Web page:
Deke's Techniques 87: Cloning Yourself in Photoshop
In today's episode of my weekly video blog, I show you how to create a party with yourself in Photoshop. Specifically, a pool party. Not one involving bathing suits, but rather billiard balls. Just you and a bunch of your favorite clones armed with big sticks and ready for battle.
What the hell am I talking about? Read the official description from lynda.com and find out:
In this week's free Deke's Techniques episode, Deke shows you how to clone yourself with Photoshop, so that you'll never be lonely again and always have someone else to do the laundry. Well actually he creates a composite image featuring clones of his buddy and lynda.com director Jacob Cunningham. But you can use Deke's advice to have a full-on party, concert, or company meeting with yourself.
Despite the name of this episode, there is not a single pass of the Clone Stamp tool in sight. Rather, starting with a dozen separate images in different poses that Jacob shot of himself, Deke shows you how to blend all the Jacobs into one realistic scene. (Well, as realistic as one guy having a fight with himself, breaking up the fight with himself and having 9 other himselves looking on can be.)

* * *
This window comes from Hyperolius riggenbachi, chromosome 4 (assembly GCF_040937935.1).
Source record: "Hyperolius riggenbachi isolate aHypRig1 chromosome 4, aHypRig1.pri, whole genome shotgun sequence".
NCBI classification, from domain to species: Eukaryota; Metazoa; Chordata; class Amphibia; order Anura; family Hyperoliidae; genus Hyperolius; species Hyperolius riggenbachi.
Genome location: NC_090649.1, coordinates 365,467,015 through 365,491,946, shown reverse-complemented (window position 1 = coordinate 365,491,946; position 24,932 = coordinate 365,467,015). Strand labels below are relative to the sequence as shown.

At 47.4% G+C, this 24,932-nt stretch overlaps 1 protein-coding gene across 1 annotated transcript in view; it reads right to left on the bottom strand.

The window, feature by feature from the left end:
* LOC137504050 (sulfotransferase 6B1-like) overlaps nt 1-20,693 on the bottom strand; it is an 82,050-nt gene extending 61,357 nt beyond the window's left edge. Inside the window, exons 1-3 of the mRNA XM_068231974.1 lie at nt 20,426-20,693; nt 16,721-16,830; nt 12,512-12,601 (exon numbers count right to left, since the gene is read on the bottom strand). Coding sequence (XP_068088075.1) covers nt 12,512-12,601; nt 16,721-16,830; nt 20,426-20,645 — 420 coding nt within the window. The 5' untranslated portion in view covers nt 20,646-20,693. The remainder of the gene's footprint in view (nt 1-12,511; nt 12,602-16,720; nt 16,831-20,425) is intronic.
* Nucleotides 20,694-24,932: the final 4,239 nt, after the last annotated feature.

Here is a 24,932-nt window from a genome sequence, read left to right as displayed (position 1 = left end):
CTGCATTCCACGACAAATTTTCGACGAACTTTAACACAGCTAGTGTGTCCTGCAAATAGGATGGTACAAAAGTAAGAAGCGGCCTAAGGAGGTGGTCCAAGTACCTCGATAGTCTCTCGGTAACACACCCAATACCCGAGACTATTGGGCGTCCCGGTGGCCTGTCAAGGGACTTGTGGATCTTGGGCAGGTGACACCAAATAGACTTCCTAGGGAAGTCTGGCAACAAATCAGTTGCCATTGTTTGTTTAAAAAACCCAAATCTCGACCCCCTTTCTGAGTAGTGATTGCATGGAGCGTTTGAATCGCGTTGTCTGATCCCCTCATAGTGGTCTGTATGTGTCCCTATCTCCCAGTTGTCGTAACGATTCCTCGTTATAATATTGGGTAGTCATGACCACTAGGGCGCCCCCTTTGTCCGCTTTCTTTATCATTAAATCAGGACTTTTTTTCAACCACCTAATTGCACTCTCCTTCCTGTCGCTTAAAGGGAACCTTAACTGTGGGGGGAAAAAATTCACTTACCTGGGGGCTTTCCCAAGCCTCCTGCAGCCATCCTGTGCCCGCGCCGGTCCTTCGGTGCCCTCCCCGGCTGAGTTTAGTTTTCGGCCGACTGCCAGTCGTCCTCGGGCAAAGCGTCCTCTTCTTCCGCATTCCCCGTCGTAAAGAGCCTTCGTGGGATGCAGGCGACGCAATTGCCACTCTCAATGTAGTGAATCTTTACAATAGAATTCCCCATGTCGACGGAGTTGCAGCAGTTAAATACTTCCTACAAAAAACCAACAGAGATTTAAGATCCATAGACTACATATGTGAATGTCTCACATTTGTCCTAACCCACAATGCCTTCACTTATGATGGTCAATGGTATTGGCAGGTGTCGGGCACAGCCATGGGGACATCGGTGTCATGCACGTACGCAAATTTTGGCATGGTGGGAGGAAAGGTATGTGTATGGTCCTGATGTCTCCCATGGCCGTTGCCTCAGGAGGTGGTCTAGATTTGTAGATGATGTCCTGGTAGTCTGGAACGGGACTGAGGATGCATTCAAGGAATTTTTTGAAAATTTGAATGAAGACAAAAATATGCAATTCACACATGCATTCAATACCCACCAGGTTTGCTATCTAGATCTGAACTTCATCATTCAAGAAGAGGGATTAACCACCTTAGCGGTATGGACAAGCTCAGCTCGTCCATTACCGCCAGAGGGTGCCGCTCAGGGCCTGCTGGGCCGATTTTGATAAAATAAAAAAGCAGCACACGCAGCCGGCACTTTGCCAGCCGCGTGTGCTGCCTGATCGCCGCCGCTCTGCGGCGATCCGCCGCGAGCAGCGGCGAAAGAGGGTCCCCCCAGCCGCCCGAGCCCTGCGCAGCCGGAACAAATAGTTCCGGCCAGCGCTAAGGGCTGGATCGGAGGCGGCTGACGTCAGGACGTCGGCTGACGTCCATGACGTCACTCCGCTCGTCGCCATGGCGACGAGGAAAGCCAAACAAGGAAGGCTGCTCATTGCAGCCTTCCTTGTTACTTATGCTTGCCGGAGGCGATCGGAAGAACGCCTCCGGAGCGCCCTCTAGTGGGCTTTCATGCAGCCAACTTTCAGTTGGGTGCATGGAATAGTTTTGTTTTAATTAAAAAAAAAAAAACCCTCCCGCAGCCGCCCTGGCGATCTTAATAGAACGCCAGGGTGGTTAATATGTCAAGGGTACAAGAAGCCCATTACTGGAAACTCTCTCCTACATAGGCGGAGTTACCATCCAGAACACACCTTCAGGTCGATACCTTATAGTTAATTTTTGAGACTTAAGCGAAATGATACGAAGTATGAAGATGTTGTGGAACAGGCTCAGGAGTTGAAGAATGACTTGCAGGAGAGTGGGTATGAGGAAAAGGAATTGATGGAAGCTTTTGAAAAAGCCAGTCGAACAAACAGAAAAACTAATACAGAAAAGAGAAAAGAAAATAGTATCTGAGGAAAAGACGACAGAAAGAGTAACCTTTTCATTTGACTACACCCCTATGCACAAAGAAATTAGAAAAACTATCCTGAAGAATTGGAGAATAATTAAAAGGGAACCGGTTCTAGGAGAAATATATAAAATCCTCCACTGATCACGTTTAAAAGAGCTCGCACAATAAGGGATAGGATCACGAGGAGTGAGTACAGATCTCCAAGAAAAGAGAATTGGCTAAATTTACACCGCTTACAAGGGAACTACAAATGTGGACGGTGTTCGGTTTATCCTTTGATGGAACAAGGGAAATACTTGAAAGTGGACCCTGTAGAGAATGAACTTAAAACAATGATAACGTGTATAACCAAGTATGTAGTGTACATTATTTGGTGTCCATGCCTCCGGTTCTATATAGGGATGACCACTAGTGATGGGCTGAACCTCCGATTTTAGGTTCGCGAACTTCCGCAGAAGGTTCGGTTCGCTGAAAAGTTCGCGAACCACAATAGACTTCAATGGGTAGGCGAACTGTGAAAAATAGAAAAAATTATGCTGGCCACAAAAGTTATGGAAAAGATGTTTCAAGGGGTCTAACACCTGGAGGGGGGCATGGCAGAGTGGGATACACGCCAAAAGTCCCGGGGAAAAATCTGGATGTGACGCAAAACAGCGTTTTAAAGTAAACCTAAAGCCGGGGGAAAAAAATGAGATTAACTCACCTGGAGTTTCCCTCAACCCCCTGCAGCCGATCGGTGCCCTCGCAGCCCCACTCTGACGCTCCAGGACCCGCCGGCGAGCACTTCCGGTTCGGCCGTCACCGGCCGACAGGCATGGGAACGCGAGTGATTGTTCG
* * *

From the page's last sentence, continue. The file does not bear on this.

Each additional version of Jacob needs to be carefully masked into place. To this end, Deke uses an entire arsenal of Photoshop tools, from a simple rectangular marquee, to a deftly placed gradient mask, to some meticulous hand painting. In the video, he considers each new addition to the composite, then troubleshoots the new challenges that each shot presents. Adding all these images together, he eventually arrives at this wonderful festival of Jacobs (as per the following graphic equation):
For members of lynda.com, Deke offers an exclusive movie this week, in which he shows you how to light this scene consistently and have the characters cast shadows onto one another.
Props to the aforementioned Jacob Cunningham, who is ultimately responsible for all aspects of this composition. Except for the heaping helping of hand-masking applied in Photoshop by yours truly. Just take a gander at a few of the more exacting layer masks (pictured below). After several hours of work, I am more intimately familiar with the shapes and sizes of Jacob's fingers than one dude ought to be on behalf of another dude.
You might think cloning yourself would make you more productive. But in Photoshop, it takes time out of your busy day. Even so, if you can achieve a result like this one, I reckon the investment is worth it!